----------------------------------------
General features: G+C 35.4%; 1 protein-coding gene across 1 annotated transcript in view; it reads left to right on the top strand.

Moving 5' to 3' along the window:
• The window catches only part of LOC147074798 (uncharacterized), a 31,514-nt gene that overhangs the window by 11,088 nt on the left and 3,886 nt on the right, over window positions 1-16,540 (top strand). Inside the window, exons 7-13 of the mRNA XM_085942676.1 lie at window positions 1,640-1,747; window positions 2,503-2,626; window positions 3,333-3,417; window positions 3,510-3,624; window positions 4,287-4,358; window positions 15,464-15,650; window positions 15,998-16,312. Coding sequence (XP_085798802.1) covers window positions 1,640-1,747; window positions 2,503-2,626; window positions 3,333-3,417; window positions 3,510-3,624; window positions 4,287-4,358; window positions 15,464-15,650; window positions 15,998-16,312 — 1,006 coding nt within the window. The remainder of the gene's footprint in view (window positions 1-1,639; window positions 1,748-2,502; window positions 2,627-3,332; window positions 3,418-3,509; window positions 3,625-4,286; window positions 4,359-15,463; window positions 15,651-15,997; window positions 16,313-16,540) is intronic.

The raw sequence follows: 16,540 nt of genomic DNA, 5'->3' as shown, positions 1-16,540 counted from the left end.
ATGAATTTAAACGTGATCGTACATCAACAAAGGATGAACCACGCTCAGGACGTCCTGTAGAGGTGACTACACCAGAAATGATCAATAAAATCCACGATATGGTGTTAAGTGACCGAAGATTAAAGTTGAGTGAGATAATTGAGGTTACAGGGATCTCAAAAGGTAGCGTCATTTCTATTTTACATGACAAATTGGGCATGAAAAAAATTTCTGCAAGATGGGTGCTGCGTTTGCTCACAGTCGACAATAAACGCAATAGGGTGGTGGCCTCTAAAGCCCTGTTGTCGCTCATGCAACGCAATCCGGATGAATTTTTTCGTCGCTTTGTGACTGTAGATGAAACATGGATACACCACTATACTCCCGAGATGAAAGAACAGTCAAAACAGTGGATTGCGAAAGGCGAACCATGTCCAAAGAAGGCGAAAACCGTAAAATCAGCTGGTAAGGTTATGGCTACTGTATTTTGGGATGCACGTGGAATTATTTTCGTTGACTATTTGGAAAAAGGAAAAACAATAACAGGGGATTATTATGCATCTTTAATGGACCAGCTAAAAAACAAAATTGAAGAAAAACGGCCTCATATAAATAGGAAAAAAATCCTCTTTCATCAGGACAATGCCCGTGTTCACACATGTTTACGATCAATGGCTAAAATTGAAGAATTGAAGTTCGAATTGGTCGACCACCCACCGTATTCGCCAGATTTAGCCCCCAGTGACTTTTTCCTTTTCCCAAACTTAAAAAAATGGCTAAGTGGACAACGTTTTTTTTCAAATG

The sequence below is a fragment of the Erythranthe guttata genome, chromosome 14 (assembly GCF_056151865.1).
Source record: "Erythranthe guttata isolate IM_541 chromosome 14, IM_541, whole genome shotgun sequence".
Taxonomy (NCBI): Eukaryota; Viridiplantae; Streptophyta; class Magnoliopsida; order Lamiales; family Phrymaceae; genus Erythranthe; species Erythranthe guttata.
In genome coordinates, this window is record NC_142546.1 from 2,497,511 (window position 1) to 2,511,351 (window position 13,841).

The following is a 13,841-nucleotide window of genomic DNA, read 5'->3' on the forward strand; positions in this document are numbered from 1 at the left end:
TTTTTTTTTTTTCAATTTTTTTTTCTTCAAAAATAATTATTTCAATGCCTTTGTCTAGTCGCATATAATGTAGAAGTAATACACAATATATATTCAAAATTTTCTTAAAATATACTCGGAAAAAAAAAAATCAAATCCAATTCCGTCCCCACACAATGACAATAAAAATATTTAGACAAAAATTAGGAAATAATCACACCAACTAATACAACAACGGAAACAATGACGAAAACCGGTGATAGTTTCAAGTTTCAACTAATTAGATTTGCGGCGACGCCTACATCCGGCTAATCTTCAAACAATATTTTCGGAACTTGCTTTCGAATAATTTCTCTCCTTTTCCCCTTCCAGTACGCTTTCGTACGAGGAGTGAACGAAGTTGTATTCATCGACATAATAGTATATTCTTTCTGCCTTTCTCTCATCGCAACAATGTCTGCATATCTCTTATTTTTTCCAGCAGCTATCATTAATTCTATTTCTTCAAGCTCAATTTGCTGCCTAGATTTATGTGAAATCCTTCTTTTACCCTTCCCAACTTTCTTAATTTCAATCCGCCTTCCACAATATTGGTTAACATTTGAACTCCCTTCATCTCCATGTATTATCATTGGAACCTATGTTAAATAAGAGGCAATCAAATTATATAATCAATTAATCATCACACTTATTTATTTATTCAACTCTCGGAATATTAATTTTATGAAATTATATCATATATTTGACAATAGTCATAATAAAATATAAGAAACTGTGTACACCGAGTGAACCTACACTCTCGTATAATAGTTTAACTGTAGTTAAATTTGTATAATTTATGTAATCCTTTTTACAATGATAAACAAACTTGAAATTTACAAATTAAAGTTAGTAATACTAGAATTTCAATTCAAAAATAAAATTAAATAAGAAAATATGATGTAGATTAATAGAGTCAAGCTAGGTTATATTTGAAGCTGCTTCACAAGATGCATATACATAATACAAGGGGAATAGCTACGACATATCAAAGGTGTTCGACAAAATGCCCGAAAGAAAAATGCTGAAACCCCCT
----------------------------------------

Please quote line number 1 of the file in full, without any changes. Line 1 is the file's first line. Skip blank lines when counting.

General features: G+C 35.4%; 1 protein-coding gene across 1 annotated transcript in view; it reads left to right on the top strand.